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Senior Care Insurance: Long-term Care Insurance for Seniors

Learn about senior care insurance. Seniorly explains that although few people take advantage of it, long-term care insurance can make a big difference.

By Arthur Bretschneider · Updated Jan 25, 2023
Reviewed by Eric Schwarz · Reviewed Nov 30, 2022

If your elder loved one recently fell ill or experienced an injury, then you might know how valuable respite care can be. By providing them with specialized services and round-the-clock attention, respite care can turn a difficult situation into a manageable one and help your loved one regain their health. However, it can also be expensive, particularly when your loved one requires several months of care. This is why senior care insurance (or long-term care insurance) can pay off in the long run by covering added medical care expenses.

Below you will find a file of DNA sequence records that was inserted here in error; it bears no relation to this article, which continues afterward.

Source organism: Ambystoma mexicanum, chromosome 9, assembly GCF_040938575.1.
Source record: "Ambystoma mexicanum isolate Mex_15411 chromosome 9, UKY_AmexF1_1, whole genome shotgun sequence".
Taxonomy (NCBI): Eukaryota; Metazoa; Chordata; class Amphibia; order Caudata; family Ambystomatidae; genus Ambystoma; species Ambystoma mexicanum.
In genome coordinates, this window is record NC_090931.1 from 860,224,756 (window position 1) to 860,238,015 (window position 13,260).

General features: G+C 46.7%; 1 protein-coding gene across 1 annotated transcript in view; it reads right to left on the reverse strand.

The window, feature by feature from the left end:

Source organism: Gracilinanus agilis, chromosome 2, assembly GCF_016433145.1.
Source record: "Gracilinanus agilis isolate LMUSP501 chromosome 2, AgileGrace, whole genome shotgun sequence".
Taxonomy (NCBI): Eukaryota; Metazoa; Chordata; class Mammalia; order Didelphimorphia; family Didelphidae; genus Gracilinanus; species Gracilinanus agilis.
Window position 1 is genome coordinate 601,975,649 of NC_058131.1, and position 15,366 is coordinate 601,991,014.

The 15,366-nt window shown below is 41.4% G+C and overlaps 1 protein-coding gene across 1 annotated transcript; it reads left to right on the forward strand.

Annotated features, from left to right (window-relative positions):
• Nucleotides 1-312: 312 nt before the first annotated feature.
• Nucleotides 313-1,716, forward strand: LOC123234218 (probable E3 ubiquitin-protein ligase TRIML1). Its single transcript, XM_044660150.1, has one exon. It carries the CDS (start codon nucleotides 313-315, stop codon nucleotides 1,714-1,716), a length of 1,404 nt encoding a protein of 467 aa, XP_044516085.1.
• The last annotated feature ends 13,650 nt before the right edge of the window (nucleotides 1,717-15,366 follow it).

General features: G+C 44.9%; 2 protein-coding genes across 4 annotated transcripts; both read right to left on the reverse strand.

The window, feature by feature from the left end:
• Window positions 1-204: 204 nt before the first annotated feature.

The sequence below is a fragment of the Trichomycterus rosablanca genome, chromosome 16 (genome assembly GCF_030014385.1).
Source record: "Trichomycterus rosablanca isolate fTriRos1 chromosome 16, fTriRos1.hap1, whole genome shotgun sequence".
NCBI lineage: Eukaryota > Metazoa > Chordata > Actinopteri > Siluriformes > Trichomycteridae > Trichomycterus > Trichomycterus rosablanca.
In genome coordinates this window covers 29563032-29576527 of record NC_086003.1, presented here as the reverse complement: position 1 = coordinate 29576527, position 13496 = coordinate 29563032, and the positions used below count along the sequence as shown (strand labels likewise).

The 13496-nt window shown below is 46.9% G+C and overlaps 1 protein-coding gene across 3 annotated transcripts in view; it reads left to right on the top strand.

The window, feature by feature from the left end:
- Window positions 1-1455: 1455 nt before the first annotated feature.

Understanding this type of coverage and considering your options beforehand will help make sure you’re not stuck trying to figure out how to pay expenses at the last minute.

What is long-term care insurance?

Long-term care insurance (LTC or LTCI) for seniors is insurance that will cover a variety of expenses associated with long-term stays, such as at a hospital, nursing home or a respite center. Long-term care insurance generally covers additional expenses not covered by Medicare or Medicaid and can be used as a supplemental insurance for seniors.

Although it is not a widely used type of insurance policy (only 8 percent of Americans currently purchase it), a LTCI policy can help protect against the rising costs of long-term care and keep you from being burdened with any unexpected expenses.

Who is eligible for long-term care insurance?